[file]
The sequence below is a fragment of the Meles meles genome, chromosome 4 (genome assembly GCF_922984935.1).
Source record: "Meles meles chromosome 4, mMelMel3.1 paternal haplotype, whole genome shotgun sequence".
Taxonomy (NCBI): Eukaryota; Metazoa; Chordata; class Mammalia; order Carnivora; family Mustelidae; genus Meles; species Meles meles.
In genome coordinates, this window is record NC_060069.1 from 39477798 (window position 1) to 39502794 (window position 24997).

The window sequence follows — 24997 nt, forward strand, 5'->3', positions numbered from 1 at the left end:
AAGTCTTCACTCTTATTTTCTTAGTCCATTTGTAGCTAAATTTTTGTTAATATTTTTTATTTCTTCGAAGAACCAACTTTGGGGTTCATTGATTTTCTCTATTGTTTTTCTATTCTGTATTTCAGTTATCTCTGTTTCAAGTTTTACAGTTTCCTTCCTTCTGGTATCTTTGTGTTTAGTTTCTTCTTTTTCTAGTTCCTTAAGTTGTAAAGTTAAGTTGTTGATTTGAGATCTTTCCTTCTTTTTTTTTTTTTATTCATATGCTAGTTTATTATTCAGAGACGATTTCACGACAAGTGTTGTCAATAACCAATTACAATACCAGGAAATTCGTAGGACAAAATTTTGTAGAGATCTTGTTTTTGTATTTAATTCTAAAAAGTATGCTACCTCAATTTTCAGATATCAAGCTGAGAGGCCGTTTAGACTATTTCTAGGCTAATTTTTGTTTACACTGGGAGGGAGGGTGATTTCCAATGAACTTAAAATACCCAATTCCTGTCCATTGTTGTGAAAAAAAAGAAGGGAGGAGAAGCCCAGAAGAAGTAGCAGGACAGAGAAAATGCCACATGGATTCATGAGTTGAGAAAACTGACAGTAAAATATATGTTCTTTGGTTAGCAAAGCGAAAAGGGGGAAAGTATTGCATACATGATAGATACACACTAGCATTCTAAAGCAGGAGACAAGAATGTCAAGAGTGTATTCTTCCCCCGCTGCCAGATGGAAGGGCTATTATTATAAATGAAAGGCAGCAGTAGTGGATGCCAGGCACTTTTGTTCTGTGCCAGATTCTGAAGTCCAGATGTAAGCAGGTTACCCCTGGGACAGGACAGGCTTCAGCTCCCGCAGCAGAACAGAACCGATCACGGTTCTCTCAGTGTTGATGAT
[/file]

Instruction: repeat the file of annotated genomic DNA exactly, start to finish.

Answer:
The sequence below is a fragment of the Meles meles genome, chromosome 4 (genome assembly GCF_922984935.1).
Source record: "Meles meles chromosome 4, mMelMel3.1 paternal haplotype, whole genome shotgun sequence".
Taxonomy (NCBI): Eukaryota; Metazoa; Chordata; class Mammalia; order Carnivora; family Mustelidae; genus Meles; species Meles meles.
In genome coordinates, this window is record NC_060069.1 from 39477798 (window position 1) to 39502794 (window position 24997).

The window sequence follows — 24997 nt, forward strand, 5'->3', positions numbered from 1 at the left end:
AAGTCTTCACTCTTATTTTCTTAGTCCATTTGTAGCTAAATTTTTGTTAATATTTTTTATTTCTTCGAAGAACCAACTTTGGGGTTCATTGATTTTCTCTATTGTTTTTCTATTCTGTATTTCAGTTATCTCTGTTTCAAGTTTTACAGTTTCCTTCCTTCTGGTATCTTTGTGTTTAGTTTCTTCTTTTTCTAGTTCCTTAAGTTGTAAAGTTAAGTTGTTGATTTGAGATCTTTCCTTCTTTTTTTTTTTTTATTCATATGCTAGTTTATTATTCAGAGACGATTTCACGACAAGTGTTGTCAATAACCAATTACAATACCAGGAAATTCGTAGGACAAAATTTTGTAGAGATCTTGTTTTTGTATTTAATTCTAAAAAGTATGCTACCTCAATTTTCAGATATCAAGCTGAGAGGCCGTTTAGACTATTTCTAGGCTAATTTTTGTTTACACTGGGAGGGAGGGTGATTTCCAATGAACTTAAAATACCCAATTCCTGTCCATTGTTGTGAAAAAAAAGAAGGGAGGAGAAGCCCAGAAGAAGTAGCAGGACAGAGAAAATGCCACATGGATTCATGAGTTGAGAAAACTGACAGTAAAATATATGTTCTTTGGTTAGCAAAGCGAAAAGGGGGAAAGTATTGCATACATGATAGATACACACTAGCATTCTAAAGCAGGAGACAAGAATGTCAAGAGTGTATTCTTCCCCCGCTGCCAGATGGAAGGGCTATTATTATAAATGAAAGGCAGCAGTAGTGGATGCCAGGCACTTTTGTTCTGTGCCAGATTCTGAAGTCCAGATGTAAGCAGGTTACCCCTGGGACAGGACAGGCTTCAGCTCCCGCAGCAGAACAGAACCGATCACGGTTCTCTCAGTGTTGATGAT